Analysis of Ebola Virus Outbreak in 2014
The 2013–present Western African Ebola virus disease (EVD) outbreak is the largest ever recorded with >28,000 reported cases. Ebola virus (EBOV) genome sequencing has played an important role throughout this outbreak; however, relatively few sequences have been determined from patients in Liberia, the second worst-affected country. There has been announced 140 EBOV genome sequences from the second wave of the Liberian outbreak and analyze them in combination with 782 previously published sequences from throughout the Western African outbreak.
In Africa, fruit bats are believed to be the natural hosts of Ebola virus. The virus is transmitted from wildlife to people through contact with infected fruit bats, or through intermediate hosts, such as monkeys, apes, or pigs that have themselves become infected through contact with bat saliva or faeces. People may then become infected through contact with infected animals, either in the process of slaughtering or through consumption of blood, milk, or raw or undercooked meat. The virus is then passed from person to person through direct contact with the blood, secretions or other bodily fluids of infected persons, or from contact with contaminated needles or other equipment in the environment.EVD, which has a case fatality rate of up to 90%, is a severe acute viral illness often characterized by the sudden onset of fever, intense weakness, muscle pain, headache, nausea and sore throat. This is followed by vomiting, diarrhoea, impaired kidney and liver function, and in some cases, both internal and external bleeding. Laboratory findings frequently include low white blood cell and platelet counts and elevated liver enzymes.
When the outbreak began to spread, the establishment of isolation facilities in the affected areas was one of the first and fundamental steps to control virus diffusion and to provide medical assistance to suspected and confirmed cases. WHO and the Global Outbreak Alert and Response Network (GOARN) deployed experts to support every step of the operational response: surveillance and epidemiology, infection prevention and control, case management, public information, and social mobilization [World Health Organization (WHO)]. Fast and precise diagnostic capability to identify infected patients was provided by different laboratories and organization, first of all the Institut Pasteur in Dakar, which deployed a mobile laboratory team in Guinea. WHO alerted all bordering countries to increase surveillance for symptoms consistent with viral hemorrhagic fever and started to train health and community workers to detect, notify, and manage suspected cases [World Health Organization (WHO) Global Alert and Response].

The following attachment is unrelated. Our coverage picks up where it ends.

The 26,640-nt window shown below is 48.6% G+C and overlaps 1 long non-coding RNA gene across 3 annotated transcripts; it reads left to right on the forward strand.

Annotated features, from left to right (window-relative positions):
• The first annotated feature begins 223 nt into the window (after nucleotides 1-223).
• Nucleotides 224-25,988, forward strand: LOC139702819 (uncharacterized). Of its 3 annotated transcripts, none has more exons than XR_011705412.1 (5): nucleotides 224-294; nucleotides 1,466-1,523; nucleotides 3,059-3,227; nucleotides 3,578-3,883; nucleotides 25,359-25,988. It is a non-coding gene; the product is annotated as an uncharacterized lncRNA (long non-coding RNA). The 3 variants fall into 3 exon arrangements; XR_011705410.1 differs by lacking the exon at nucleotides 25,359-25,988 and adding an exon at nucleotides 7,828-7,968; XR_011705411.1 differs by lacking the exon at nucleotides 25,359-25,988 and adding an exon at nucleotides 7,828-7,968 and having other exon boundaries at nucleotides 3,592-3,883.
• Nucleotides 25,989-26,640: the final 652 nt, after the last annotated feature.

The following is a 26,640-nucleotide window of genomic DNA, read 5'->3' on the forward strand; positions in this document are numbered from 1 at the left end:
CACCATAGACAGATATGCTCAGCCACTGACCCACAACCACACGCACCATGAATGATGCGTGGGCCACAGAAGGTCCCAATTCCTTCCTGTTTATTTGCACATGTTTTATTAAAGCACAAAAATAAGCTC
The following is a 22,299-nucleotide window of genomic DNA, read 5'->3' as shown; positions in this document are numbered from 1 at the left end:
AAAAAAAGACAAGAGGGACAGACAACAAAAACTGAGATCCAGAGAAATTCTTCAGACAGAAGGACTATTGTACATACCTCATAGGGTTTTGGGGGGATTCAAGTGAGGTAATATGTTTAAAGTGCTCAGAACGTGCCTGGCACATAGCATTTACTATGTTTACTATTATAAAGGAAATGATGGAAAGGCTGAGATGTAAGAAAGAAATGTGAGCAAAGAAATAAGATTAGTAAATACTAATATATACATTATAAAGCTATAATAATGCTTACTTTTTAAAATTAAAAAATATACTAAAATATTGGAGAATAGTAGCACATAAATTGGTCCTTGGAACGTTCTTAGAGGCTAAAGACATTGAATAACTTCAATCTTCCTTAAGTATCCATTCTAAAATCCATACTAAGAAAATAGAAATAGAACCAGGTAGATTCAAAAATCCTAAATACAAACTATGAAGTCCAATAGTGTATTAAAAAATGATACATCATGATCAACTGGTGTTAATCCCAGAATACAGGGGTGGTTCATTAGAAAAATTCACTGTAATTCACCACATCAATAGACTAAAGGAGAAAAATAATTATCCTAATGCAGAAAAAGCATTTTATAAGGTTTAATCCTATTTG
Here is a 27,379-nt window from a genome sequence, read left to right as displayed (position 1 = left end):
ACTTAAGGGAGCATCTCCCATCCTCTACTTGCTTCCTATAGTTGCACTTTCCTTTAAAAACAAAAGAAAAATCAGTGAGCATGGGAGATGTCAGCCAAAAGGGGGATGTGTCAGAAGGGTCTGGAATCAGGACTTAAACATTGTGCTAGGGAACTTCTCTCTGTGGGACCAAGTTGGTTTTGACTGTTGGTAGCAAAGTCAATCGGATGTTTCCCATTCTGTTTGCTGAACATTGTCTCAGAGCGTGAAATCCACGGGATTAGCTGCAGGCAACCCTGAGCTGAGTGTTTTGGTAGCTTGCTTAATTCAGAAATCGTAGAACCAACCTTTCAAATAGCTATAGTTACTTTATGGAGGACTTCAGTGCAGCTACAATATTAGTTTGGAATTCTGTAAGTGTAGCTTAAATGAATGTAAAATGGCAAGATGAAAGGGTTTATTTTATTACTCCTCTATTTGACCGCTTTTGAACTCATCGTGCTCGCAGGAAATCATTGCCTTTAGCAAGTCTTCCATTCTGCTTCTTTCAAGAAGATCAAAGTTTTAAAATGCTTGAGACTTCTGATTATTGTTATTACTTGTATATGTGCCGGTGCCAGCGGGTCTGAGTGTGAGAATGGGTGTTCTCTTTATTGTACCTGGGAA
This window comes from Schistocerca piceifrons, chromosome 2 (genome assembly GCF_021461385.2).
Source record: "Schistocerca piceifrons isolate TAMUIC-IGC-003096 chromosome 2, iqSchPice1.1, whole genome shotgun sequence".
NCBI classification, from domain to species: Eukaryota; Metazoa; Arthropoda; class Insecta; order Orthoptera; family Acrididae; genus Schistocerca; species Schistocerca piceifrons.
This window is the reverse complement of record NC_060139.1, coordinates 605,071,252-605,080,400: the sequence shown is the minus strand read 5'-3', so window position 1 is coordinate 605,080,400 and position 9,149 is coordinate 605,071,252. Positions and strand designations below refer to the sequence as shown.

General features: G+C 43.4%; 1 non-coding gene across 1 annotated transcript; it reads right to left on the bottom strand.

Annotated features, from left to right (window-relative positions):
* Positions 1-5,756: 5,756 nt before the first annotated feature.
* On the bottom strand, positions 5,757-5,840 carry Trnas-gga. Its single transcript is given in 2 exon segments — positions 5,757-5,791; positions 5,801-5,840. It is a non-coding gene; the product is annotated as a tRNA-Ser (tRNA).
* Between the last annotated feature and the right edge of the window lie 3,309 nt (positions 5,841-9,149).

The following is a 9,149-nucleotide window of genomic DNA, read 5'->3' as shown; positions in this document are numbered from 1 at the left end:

In fact, the Liberian public-sector primary healthcare system has made strides towards recovery from the 2014–2015 EVD outbreak. All primary healthcare indicators tracked have recovered to pre-EVD levels as of November 2016. Yet, for most indicators, it took more than 1 year to recover to pre-EVD levels. During this time, large losses of essential primary healthcare services occurred compared to what would have been expected had the EVD outbreak not occurred. The disruption of malaria case management during the EVD outbreak may have resulted in increased malaria cases. Large and sustained investments in public-sector primary care health system strengthening are urgently needed for EVD-affected countries.
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